Or so he says. What's actually going on is a clever deception -- Arlo plays the traditional private dick role of questioner and confidant, while Zero, unknown and unrecognized, shadows his client to find out what he's really hiding. It isn't long before Zero has burrowed his way into Stark's -- and Stark's blackmailer's -- lives, unspooling long-buried secrets and hidden crimes with ease. Fueled on adrenalin and God knows what else, Zero clearly enjoys his work, burying himself behind an unnecessarily endless series of fake IDs and disguises, rifling though other people's drawers and spouting off trivia about fire codes and fingerprints. You get the definite impression Zero doesn't get out much, and when he does, he thinks every day is Halloween. The fun of "Zero Effect" is watching Pullman's face as Zero's mind clicks on each incriminating clue in his path, finding the stuff that's staring us in the face but only he sees. He's working what he calls "the two obs" -- observation and objectivity. But the second ob is compromised when he begins to fall for Gloria (Kim Dickens), an adventure-loving paramedic who believes Zero is a mild mannered accountant. And this is where the movie starts to lose it, bogging down in domestic tribulations and sensitive New Age guy ickiness.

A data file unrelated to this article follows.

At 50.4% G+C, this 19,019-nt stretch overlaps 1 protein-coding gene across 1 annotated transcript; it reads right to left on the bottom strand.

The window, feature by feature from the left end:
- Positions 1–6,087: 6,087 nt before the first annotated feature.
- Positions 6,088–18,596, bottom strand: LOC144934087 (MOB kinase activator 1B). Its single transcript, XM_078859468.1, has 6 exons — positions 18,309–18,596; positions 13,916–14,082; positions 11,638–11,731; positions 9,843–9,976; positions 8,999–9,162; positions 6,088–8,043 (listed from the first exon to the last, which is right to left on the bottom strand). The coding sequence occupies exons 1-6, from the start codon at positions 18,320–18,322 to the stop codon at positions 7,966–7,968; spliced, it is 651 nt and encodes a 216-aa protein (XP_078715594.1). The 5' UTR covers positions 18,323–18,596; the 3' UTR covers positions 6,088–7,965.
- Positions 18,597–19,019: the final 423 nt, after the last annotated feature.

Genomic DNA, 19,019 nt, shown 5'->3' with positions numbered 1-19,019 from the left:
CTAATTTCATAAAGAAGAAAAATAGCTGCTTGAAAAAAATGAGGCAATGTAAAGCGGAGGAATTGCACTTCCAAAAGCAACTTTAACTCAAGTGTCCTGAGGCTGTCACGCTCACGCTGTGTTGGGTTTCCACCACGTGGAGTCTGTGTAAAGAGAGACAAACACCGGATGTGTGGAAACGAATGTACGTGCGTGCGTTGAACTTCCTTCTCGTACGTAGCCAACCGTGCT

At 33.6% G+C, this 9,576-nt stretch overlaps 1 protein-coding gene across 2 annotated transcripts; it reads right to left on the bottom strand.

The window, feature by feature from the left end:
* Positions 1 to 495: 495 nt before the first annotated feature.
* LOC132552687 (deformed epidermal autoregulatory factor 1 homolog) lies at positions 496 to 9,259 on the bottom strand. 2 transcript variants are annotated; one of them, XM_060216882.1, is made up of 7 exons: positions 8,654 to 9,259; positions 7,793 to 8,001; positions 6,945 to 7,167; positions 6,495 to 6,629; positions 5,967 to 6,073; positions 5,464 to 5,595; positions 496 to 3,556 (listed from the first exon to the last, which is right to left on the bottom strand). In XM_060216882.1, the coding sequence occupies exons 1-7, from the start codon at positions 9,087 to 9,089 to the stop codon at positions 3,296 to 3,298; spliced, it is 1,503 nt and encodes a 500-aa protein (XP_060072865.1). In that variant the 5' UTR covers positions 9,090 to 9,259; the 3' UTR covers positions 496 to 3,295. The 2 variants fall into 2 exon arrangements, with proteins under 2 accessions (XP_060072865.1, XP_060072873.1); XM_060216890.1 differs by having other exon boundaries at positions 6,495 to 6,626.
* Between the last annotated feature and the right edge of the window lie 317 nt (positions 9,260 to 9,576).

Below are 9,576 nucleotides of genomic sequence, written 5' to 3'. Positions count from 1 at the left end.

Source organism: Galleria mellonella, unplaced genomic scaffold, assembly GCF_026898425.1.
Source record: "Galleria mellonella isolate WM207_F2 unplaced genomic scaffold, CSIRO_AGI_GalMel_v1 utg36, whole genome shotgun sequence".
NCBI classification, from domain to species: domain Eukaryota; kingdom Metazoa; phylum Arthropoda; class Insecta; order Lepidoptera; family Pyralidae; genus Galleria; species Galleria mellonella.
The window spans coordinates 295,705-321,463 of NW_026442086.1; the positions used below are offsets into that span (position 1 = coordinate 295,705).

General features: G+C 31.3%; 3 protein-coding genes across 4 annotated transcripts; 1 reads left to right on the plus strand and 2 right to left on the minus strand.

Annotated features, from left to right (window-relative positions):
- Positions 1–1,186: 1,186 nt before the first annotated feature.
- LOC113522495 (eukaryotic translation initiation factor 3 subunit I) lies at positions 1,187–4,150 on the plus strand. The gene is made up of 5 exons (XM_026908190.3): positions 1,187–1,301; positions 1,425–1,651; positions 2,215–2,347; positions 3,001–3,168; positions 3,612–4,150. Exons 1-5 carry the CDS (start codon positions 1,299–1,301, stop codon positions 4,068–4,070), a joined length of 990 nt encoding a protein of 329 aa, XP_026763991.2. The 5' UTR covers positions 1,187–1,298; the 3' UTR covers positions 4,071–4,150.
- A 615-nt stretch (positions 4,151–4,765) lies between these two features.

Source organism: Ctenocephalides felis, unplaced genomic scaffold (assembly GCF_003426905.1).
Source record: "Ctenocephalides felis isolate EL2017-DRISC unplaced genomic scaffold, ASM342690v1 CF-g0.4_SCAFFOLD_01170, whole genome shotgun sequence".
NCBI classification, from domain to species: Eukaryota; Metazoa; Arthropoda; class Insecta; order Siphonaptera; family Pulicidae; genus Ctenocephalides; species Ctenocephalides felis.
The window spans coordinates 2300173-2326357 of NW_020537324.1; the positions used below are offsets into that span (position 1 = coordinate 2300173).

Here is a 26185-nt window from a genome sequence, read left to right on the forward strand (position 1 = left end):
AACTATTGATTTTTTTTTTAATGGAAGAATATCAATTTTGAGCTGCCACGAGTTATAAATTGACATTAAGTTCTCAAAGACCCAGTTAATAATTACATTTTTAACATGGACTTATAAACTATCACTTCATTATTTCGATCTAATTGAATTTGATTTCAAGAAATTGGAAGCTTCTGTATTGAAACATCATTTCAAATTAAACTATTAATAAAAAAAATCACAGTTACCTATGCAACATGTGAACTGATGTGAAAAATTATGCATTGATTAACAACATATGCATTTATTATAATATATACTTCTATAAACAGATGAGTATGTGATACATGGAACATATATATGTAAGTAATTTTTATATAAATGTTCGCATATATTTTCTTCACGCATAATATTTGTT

While it might seem unsporting to begrudge a movie hero his official Love Interest, a tender romance doesn't ring quite true when one party has already been established as a whacked out flake. Zero is a guy whose home looks like a cross between Fort Knox and a 7-Eleven, a man who hoards pretzels as if he's preparing for the collapse of the sodium market. To have this wreck of a mastermind reconfigured as a heap of milkshake-sharing, hand-holding goo just doesn't make sense. We understand Zero's attraction to Gloria -- she's a pixie-faced hottie who's smart enough to suspect that her new accountant doesn't know a W2 from WWII, but her charms simply aren't sufficient to transform the seedy Zero into an aw-shucks lovefool. And while Gloria does come complete with the requisite movie dame set of skeletons in the closet, she never fully breaks out of her cipher status. Is she an angel of mercy, a vengeful opportunist, a danger junkie? All of the above? Are we to believe she and Zero are soul mates not because of their quick minds but because of their similarly unpleasant childhoods? It's a relationship that starts promisingly as a bizarro Nick and Nora, then suddenly degenerates into I'm OK, you're OK. And it isn't.